I saw several features that make me feel very cautious about attributing too much Snowball Earth glacial significance to this package. For instance, the augen-like shape of the dark clast here suggests it has been remolded by ductile flow, and therefore this may not be the most reliable place in the world to use the sedimentary structures as support for a proglacial depositional setting:
Ditto for this one: looks like a metamorphic fabric to me:
And here are two clasts that resemble asymmetric porphyroclasts with a top-to-the-right sense of shear:
There was also a lot of evidence of pervasive pressure solution (as we once saw in another conglomerate). Here are some examples that caught my eye of what Chuck likes to call “P sol“:
This pressure solution evidence is important, especially when considering the question of whether some of these outsized clasts were iceberg-rafted to their site of deposition. Consider the following two images:
Both show a large clast with a prominent asperity pointing downwards. These asperities have dark layers wrapped around them. But are these dark layers bedding deformed by the impact of a dropstone? Or are they later metamorphic foliation wrapping around a resistant porphyroclast as the volume of the rock is reduced by pressure solution? The interpretation may be in the eye of the beholder. A Snowball Earth expert like Jay is primed to see primary sedimentary structures here, while as a structure geologist who worked on shear zones, I’m more likely to see this as a deformational fabric.
Here are a few examples (white arrows) showing what looks to me like clear signs of clasts impinging on neighboring clasts, with sutured boundaries between them:
Or check out how cosy these two clasts are to one another, separated only by a thick seam of (insoluble) mica:
Here’s another line of textural evidence that gives me pause:
The boundaries of the clast in the previous photo are very sharply defined at top and bottom, where the quartz has apparently gone into solution and concentrated the mica. But the sides are far less well defined, as they lie in the pressure shadow of the main clast, and thus the quartz there is less susceptible to dissolution.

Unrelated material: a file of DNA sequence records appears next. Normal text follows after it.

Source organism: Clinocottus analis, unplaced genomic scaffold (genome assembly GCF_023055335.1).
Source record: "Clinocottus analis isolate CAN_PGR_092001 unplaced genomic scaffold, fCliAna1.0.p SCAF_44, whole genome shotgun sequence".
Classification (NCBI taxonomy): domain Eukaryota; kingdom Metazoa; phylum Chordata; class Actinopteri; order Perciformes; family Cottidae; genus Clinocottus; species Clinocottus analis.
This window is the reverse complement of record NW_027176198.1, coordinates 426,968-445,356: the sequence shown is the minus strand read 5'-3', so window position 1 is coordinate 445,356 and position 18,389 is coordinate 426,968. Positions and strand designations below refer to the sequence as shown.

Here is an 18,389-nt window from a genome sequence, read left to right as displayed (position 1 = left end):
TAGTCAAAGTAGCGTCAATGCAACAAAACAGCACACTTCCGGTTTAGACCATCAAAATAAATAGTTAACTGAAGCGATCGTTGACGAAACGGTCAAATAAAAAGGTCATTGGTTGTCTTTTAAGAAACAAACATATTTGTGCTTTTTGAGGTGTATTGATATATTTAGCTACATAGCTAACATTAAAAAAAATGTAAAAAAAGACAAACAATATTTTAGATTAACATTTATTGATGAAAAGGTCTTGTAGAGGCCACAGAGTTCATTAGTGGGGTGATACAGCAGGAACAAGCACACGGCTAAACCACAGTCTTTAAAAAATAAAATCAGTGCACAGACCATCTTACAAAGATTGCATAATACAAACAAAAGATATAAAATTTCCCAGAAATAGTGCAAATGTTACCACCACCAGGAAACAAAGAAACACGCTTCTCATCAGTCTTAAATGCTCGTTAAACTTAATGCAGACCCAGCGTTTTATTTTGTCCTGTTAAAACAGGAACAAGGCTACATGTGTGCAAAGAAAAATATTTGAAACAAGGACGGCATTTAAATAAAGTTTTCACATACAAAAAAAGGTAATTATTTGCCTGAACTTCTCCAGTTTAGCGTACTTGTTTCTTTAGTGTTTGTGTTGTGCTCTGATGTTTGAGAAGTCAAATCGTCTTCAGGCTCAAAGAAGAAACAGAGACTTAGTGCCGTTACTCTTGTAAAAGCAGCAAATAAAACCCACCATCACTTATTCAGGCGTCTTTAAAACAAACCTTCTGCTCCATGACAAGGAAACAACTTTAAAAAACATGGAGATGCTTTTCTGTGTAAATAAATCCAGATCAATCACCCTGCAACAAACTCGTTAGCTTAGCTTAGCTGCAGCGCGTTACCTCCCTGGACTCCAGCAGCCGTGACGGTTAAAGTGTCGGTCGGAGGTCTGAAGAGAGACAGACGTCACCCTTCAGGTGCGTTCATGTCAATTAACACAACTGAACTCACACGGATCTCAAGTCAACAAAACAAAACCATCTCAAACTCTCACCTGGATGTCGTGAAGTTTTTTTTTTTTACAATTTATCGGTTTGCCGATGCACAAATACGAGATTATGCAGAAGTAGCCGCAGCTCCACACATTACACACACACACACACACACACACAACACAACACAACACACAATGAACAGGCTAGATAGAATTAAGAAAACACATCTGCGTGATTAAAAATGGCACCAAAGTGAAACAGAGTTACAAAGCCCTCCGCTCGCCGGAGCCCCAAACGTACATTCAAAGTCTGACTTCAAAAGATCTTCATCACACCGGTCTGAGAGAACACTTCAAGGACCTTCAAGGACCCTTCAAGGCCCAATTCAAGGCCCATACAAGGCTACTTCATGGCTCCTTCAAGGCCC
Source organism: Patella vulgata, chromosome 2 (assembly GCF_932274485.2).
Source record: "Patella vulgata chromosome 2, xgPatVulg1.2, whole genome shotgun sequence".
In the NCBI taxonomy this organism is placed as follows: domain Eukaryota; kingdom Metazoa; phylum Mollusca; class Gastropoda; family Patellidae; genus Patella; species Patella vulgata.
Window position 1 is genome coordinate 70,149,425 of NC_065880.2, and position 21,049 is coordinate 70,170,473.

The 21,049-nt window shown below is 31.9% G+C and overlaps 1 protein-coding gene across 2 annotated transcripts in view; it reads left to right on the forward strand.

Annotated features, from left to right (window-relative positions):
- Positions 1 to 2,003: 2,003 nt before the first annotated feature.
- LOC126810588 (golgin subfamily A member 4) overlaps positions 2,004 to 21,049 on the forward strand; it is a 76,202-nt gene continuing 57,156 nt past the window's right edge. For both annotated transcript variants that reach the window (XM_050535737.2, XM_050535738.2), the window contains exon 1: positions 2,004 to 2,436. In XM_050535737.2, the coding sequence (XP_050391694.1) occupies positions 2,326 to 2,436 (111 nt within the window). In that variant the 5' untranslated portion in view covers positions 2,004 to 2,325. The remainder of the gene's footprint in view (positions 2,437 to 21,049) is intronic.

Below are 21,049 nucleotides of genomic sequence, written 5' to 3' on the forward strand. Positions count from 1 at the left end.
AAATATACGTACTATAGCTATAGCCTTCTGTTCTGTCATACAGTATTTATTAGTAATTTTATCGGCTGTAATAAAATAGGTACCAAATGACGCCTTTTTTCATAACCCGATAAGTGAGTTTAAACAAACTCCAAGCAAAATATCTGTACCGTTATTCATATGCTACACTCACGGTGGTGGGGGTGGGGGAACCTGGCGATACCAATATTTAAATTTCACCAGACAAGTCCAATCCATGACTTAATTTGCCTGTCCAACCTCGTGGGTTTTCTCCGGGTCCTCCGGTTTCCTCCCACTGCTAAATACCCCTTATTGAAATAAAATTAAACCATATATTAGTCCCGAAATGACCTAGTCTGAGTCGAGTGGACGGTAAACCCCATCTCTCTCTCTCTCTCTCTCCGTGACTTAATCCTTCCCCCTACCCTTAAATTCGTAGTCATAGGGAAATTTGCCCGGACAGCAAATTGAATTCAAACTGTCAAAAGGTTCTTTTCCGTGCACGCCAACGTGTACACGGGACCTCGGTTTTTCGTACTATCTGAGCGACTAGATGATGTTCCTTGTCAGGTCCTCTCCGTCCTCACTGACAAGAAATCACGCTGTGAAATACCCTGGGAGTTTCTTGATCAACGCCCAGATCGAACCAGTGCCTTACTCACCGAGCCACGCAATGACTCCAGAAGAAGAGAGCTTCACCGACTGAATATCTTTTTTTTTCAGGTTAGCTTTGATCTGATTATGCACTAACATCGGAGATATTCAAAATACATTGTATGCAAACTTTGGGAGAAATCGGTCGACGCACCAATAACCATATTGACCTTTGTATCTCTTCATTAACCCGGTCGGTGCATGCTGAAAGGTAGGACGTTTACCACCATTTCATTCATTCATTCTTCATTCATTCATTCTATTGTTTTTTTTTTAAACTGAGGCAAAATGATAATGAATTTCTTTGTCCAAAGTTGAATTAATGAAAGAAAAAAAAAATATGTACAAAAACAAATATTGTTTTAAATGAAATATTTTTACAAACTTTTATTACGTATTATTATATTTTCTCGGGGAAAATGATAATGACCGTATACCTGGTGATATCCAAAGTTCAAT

Then there were a bunch of clasts that showed odd shapes that suggested they had been forced to flow during recrystallization of the Rockfish:
The next two display tapered tips at the right end, which suggests to me a “pinching out” sort of phenomenon:
There are also some more pronounced zones of strain localization in these outcrops. For instance, check out this small fault offsetting two halves of a clast:
We also spotted several mylonitic shear bands that cross-cut the conglomerate:
Take home lessons (for me) from the Rockfish Conglomerate:
1) It’s a really interesting rock.
2) Its diamictic grain size distribution, as well as the mix of rounded and faceted clasts, could be plausibly interpreted as glacial outwash from the Neoproterozoic, and thus is a putative “Snowball Earth” sedimentary deposit. However, no striated clasts were identified.
3) It is deformed, perhaps significantly so, and thus I do not have high confidence that we can identify dropstones in it (which would “seal the deal” on the pro-glacial interpretation). This deformation has changed the orientation of the beds (overturned at Ayres Rock, and in multiple orientations at the quarry) and has recrystallized the unit through metamorphism and pressure solution, which have overprinted original (pre-Appalachian) sedimentary structures with an Appalachian structural fabric.
4) It’s a really interesting rock, worth more than thirty photos and two gigapans and half a dozen chigger bites and a six hour round-trip drive (thanks for chauffeuring us down there, Jay!).
I’m grateful to Chuck for taking time to show us around down there.